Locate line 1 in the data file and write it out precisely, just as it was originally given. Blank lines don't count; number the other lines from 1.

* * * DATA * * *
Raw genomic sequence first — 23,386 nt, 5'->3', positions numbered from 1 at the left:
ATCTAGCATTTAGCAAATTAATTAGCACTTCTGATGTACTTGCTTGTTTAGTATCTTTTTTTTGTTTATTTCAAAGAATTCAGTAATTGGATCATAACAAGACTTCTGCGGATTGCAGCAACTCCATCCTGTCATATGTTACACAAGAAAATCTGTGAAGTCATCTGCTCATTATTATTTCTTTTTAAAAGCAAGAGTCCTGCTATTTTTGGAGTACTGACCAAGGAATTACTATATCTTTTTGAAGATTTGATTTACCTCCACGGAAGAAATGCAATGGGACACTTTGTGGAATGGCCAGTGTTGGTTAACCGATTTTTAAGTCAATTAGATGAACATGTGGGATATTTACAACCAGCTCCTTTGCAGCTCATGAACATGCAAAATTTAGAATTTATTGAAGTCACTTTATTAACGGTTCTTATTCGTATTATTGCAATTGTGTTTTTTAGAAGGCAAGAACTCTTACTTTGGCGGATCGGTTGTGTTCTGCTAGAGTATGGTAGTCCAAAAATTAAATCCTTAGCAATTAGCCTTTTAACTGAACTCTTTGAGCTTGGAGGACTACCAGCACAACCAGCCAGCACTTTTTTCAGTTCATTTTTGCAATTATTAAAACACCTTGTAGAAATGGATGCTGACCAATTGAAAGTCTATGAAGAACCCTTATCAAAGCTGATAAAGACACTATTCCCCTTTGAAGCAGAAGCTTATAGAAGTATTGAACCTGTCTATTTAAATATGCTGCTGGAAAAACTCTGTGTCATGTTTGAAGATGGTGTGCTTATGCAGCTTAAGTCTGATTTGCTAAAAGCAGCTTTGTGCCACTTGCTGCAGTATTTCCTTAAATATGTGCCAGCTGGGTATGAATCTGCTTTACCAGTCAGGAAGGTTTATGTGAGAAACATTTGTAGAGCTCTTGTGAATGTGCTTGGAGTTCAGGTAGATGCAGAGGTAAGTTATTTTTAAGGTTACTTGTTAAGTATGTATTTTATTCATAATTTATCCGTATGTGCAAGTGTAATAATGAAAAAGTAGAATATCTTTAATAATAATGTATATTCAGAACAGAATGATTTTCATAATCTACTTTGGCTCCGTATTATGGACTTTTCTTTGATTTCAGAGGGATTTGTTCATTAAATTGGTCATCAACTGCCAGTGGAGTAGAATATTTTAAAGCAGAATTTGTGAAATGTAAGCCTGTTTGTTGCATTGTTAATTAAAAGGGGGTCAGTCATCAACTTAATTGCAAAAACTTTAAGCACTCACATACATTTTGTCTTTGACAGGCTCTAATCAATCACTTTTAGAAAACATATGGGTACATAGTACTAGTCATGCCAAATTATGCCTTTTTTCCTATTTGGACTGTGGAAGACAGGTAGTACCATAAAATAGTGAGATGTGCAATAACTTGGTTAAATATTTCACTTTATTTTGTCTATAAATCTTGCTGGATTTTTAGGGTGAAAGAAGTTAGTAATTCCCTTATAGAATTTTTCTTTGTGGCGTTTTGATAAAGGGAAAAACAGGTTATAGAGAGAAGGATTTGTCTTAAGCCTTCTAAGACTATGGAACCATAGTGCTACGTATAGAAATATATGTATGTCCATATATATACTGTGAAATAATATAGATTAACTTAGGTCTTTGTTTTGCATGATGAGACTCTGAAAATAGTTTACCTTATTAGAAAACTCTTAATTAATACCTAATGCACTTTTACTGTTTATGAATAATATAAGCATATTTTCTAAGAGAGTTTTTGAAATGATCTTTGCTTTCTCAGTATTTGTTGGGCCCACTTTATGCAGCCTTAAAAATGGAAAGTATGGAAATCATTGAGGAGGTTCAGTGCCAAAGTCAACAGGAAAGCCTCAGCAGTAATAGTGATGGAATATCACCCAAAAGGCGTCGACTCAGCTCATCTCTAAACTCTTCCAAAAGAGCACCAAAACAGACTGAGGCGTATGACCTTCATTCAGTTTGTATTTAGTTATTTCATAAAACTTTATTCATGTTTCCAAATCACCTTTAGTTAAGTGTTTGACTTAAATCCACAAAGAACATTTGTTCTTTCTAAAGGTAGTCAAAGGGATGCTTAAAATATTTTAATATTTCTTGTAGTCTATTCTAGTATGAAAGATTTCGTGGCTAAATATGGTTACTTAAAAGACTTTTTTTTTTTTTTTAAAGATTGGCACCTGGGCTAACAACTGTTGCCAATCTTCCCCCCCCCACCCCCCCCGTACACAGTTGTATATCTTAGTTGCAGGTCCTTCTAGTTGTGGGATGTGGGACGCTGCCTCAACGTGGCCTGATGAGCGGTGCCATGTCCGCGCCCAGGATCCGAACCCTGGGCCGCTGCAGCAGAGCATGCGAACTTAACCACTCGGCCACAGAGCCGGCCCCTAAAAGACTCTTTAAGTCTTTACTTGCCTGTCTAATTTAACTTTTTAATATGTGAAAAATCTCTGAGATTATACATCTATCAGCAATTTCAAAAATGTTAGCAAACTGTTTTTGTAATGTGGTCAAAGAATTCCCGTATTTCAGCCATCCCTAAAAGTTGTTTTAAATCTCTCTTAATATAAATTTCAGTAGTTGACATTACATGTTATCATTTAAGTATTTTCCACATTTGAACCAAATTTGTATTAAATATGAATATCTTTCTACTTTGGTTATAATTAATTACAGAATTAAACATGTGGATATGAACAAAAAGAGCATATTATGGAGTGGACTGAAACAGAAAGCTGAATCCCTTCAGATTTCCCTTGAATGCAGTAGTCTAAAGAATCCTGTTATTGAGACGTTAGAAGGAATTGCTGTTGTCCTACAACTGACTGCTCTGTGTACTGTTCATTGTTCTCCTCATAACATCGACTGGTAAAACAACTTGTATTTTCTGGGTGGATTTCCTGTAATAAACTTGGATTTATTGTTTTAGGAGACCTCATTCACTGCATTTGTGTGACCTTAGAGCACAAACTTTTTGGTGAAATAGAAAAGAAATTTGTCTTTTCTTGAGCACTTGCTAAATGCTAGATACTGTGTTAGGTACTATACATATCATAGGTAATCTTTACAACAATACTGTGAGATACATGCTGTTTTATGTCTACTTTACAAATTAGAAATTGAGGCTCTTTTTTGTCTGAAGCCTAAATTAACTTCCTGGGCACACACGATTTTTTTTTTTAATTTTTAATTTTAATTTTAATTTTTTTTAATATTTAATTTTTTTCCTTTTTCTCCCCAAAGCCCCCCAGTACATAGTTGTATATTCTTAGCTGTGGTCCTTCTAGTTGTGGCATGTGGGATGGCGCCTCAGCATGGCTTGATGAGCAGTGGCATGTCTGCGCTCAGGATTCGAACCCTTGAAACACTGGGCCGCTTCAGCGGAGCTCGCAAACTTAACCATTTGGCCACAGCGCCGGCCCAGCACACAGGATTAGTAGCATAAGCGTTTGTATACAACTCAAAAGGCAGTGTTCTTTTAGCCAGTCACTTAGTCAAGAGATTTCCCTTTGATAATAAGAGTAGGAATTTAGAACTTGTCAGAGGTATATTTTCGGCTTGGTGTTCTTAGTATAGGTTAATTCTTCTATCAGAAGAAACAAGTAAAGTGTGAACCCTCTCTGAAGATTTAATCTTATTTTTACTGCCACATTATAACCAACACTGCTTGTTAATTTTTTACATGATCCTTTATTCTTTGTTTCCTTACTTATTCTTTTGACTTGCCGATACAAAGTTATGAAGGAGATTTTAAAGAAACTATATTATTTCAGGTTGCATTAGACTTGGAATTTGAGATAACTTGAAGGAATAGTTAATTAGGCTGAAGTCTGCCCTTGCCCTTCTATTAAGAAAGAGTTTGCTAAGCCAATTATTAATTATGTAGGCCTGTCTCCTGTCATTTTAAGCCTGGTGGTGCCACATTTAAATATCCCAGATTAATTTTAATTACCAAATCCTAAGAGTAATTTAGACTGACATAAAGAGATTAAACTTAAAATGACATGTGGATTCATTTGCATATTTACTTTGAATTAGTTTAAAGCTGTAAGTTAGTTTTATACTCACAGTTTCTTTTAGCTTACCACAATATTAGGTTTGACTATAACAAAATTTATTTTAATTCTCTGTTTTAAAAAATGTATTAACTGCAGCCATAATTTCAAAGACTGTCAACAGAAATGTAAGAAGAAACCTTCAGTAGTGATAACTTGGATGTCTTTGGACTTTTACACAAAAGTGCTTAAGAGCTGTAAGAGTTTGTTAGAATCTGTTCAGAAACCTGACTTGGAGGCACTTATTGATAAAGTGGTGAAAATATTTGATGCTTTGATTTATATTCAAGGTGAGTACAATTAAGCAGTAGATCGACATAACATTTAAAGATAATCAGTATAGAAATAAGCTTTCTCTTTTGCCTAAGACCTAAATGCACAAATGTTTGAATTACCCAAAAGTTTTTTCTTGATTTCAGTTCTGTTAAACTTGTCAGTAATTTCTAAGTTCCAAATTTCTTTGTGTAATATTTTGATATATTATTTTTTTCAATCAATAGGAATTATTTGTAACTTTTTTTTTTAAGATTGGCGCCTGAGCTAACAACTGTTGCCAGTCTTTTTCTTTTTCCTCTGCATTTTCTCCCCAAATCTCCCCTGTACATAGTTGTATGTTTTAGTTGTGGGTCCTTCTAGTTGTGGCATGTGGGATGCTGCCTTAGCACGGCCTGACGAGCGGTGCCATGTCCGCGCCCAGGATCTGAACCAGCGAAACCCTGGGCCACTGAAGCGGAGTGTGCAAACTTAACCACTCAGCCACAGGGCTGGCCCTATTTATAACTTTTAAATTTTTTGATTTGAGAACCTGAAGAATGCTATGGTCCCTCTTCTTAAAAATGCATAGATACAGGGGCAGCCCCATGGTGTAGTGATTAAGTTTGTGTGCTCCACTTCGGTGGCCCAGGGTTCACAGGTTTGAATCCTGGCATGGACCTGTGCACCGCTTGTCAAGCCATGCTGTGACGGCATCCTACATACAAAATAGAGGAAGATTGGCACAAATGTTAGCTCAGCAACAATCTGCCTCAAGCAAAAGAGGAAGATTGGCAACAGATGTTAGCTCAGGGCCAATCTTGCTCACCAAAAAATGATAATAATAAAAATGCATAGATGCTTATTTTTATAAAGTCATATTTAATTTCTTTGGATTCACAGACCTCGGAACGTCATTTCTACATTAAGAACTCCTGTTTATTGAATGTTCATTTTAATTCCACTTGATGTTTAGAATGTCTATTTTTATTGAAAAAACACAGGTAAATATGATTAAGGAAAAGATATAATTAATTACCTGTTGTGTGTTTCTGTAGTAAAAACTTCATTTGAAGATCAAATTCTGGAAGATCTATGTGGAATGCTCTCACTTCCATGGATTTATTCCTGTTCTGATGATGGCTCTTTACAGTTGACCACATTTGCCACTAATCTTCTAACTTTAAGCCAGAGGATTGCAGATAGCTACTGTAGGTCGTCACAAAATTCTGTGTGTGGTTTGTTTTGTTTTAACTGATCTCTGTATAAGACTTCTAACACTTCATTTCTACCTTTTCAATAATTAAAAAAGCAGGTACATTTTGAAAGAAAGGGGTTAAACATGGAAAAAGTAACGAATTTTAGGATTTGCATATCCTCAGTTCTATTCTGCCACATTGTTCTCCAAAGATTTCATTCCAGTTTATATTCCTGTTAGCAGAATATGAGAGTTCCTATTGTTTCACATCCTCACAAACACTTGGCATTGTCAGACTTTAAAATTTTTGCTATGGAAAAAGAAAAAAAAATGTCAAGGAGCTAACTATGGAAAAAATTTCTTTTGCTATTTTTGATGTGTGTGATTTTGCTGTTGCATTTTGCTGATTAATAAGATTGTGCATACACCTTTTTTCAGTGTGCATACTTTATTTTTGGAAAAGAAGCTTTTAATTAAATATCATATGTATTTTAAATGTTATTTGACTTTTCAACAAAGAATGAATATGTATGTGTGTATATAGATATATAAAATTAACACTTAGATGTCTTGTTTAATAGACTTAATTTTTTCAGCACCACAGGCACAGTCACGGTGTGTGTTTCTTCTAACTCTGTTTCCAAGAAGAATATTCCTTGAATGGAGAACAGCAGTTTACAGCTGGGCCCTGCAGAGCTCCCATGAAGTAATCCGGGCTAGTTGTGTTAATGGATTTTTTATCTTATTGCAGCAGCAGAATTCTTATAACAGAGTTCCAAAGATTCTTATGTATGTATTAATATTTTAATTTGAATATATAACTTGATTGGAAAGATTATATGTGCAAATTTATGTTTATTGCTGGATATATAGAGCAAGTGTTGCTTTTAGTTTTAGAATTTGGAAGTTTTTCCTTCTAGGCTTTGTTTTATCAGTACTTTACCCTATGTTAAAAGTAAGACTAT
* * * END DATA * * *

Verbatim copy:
Raw genomic sequence first — 23,386 nt, 5'->3', positions numbered from 1 at the left: